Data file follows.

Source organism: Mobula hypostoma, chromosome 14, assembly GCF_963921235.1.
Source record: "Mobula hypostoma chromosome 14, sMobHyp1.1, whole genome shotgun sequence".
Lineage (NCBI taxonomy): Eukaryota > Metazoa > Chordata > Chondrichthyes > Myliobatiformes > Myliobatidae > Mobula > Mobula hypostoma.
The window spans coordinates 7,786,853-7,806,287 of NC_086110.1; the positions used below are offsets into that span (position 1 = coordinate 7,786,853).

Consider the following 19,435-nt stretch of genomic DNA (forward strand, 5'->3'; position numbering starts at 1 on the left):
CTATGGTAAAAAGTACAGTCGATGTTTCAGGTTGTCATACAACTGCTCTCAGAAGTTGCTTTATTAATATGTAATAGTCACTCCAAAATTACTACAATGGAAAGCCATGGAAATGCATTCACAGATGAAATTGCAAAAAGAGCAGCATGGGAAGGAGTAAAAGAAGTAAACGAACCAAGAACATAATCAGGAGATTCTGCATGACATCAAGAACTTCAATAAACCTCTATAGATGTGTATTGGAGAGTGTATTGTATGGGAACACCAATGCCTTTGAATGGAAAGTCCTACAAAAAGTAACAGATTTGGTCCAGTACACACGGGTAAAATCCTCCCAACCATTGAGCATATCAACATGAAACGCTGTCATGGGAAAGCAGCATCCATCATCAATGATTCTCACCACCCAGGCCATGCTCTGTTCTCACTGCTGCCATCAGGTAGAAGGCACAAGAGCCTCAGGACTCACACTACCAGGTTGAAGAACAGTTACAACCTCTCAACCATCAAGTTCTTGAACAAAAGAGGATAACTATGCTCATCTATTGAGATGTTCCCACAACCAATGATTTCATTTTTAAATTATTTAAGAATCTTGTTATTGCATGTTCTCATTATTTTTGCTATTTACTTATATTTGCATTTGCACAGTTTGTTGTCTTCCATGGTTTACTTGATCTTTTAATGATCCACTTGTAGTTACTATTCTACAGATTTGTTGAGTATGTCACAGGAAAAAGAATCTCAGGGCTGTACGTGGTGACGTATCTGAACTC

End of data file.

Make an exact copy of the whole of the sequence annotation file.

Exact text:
Source organism: Mobula hypostoma, chromosome 14, assembly GCF_963921235.1.
Source record: "Mobula hypostoma chromosome 14, sMobHyp1.1, whole genome shotgun sequence".
Lineage (NCBI taxonomy): Eukaryota > Metazoa > Chordata > Chondrichthyes > Myliobatiformes > Myliobatidae > Mobula > Mobula hypostoma.
The window spans coordinates 7,786,853-7,806,287 of NC_086110.1; the positions used below are offsets into that span (position 1 = coordinate 7,786,853).

Consider the following 19,435-nt stretch of genomic DNA (forward strand, 5'->3'; position numbering starts at 1 on the left):
CTATGGTAAAAAGTACAGTCGATGTTTCAGGTTGTCATACAACTGCTCTCAGAAGTTGCTTTATTAATATGTAATAGTCACTCCAAAATTACTACAATGGAAAGCCATGGAAATGCATTCACAGATGAAATTGCAAAAAGAGCAGCATGGGAAGGAGTAAAAGAAGTAAACGAACCAAGAACATAATCAGGAGATTCTGCATGACATCAAGAACTTCAATAAACCTCTATAGATGTGTATTGGAGAGTGTATTGTATGGGAACACCAATGCCTTTGAATGGAAAGTCCTACAAAAAGTAACAGATTTGGTCCAGTACACACGGGTAAAATCCTCCCAACCATTGAGCATATCAACATGAAACGCTGTCATGGGAAAGCAGCATCCATCATCAATGATTCTCACCACCCAGGCCATGCTCTGTTCTCACTGCTGCCATCAGGTAGAAGGCACAAGAGCCTCAGGACTCACACTACCAGGTTGAAGAACAGTTACAACCTCTCAACCATCAAGTTCTTGAACAAAAGAGGATAACTATGCTCATCTATTGAGATGTTCCCACAACCAATGATTTCATTTTTAAATTATTTAAGAATCTTGTTATTGCATGTTCTCATTATTTTTGCTATTTACTTATATTTGCATTTGCACAGTTTGTTGTCTTCCATGGTTTACTTGATCTTTTAATGATCCACTTGTAGTTACTATTCTACAGATTTGTTGAGTATGTCACAGGAAAAAGAATCTCAGGGCTGTACGTGGTGACGTATCTGAACTC